It’s a good idea to avoid letting your dog over-exert his tail, by suddenly beginning an intense physical activity. Don’t, for example, let your dog swim around for hours if he doesn’t get the chance to swim very often, avoid letting your dog swim in very cold water, and introduce working dogs to their activities slowly.

 It’s also important to use a good preventative flea treatment to nip flea allergy dermatitis in the bud. You may want to pick a product designed to kill ticks too, especially if you and your pup frequent tick-infested areas.

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If your dog spends a lot of time on abrasive surfaces (such as a driveway or cement-bottomed kennel), be sure to inspect his tail frequently for signs of scrapes or injury.

You also want to be sure to give your dog plenty of exercise, stimulation, and companionship, to avoid stress-related biting and licking, as the tail is often the focal point for such behaviors.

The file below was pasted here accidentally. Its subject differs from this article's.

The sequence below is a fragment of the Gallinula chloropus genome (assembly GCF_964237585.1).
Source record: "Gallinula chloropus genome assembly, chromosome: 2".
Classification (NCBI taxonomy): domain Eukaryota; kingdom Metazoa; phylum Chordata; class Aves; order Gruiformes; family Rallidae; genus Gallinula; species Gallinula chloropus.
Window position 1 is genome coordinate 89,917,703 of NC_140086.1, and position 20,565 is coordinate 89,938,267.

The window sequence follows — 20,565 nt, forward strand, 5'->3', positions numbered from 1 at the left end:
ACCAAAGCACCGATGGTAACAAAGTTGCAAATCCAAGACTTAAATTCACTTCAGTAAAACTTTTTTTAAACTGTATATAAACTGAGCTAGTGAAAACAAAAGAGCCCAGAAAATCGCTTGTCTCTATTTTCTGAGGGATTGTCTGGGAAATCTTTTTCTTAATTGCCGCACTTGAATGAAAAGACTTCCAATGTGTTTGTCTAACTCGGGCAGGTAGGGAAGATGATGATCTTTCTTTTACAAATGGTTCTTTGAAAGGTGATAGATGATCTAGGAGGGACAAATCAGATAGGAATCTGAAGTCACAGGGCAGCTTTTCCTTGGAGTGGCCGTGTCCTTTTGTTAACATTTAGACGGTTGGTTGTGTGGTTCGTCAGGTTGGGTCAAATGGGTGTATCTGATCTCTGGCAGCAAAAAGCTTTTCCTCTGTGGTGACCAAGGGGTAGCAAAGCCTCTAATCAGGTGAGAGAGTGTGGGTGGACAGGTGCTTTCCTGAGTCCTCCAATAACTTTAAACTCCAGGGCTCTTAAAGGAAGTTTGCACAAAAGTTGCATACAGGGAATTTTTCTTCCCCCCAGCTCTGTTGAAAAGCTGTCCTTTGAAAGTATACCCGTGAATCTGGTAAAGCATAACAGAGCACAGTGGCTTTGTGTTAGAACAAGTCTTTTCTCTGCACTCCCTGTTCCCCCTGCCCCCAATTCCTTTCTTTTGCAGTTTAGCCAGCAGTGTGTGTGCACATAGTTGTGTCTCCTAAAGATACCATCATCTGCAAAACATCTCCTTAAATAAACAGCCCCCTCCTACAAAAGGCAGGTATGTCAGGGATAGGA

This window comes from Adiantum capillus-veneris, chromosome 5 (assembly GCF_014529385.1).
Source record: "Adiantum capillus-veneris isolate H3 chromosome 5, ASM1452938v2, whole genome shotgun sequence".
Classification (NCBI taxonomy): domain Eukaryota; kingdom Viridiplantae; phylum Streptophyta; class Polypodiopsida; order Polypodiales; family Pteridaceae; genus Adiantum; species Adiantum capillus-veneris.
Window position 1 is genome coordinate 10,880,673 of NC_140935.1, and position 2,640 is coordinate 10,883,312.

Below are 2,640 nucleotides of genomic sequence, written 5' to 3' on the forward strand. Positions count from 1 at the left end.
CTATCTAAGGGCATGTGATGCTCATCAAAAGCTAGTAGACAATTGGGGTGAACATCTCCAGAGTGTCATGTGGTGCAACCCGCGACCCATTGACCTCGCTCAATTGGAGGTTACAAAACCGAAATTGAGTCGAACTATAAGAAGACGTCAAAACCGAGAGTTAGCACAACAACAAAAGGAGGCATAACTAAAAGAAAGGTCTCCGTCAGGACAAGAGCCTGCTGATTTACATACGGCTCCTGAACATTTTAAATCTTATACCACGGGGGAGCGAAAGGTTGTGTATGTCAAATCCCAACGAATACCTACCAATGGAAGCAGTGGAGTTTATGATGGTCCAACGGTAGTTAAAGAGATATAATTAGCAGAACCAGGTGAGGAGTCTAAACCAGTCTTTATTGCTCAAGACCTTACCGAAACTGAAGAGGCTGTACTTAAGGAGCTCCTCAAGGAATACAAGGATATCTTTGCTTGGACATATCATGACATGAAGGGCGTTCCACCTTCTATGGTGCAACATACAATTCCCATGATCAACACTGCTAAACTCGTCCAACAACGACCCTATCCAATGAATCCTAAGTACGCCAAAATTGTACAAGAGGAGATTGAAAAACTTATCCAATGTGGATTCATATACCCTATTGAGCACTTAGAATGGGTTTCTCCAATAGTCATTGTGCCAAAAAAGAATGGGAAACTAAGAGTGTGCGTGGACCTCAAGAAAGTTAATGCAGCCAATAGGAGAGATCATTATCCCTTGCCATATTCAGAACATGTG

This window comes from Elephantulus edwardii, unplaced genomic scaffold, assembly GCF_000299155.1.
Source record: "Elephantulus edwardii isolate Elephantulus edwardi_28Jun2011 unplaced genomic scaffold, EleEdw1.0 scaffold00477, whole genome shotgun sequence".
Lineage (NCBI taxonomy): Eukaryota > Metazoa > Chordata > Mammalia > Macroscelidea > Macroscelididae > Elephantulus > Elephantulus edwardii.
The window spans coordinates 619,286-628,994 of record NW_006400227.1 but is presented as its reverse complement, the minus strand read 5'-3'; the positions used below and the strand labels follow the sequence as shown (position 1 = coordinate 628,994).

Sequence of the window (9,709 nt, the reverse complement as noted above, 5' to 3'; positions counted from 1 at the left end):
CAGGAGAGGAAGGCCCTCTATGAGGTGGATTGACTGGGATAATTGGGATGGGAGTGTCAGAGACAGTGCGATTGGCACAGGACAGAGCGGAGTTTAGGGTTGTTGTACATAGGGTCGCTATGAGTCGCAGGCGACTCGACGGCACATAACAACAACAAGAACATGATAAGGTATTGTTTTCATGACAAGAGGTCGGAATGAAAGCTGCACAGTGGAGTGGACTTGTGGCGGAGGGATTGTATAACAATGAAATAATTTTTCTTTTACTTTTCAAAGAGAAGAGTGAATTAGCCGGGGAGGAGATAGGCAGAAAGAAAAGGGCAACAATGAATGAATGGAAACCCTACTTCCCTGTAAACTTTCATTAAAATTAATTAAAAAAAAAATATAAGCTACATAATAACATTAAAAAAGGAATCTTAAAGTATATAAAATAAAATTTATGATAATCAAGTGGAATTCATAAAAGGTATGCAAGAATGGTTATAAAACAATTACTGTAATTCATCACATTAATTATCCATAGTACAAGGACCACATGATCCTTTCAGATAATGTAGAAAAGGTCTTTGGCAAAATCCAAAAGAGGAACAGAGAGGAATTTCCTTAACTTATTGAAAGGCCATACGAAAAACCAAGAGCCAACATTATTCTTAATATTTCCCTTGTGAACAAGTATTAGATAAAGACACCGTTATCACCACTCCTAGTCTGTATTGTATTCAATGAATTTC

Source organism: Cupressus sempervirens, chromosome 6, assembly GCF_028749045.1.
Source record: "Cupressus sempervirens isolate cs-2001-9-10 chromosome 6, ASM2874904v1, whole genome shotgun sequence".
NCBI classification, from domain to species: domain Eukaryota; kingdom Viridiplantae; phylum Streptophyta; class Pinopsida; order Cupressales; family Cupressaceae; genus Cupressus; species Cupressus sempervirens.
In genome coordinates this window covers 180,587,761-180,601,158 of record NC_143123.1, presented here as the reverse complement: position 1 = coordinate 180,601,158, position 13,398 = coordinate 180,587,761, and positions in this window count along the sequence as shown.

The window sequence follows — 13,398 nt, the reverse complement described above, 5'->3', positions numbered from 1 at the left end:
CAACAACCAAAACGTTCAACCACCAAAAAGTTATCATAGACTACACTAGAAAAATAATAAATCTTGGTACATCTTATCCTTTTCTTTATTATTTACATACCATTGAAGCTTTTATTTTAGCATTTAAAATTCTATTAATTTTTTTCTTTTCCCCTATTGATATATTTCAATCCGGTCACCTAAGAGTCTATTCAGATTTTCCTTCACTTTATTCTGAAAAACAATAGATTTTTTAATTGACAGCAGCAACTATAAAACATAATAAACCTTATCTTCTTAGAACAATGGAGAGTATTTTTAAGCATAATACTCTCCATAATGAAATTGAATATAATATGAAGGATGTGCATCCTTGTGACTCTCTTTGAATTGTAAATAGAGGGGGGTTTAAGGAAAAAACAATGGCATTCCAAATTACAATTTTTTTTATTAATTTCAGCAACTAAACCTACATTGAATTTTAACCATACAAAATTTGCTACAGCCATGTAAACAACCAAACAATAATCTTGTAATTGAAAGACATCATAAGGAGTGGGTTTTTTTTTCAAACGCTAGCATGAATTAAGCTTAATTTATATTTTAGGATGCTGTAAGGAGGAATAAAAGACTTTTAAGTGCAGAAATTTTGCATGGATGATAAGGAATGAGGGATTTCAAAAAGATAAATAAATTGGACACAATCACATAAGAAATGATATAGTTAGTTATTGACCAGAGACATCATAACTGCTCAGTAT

One of the trickiest problems to avoid is the so-called “happy dog” syndrome, in which a dog’s exuberant wagging results in repeated injuries. For starters, you’ll want to remove as many tail-height hazards in your home. But this will rarely eliminate the problem entirely; you can’t very well move the walls in your home, for example.

You can speak to your vet about padding your dog’s tail (or at least the afflicted region), and there is at least one type of tail-tip protector you can use in such attempts. However, you may have no other choice but to have part of your dog’s tail amputated to prevent further injury and suffering.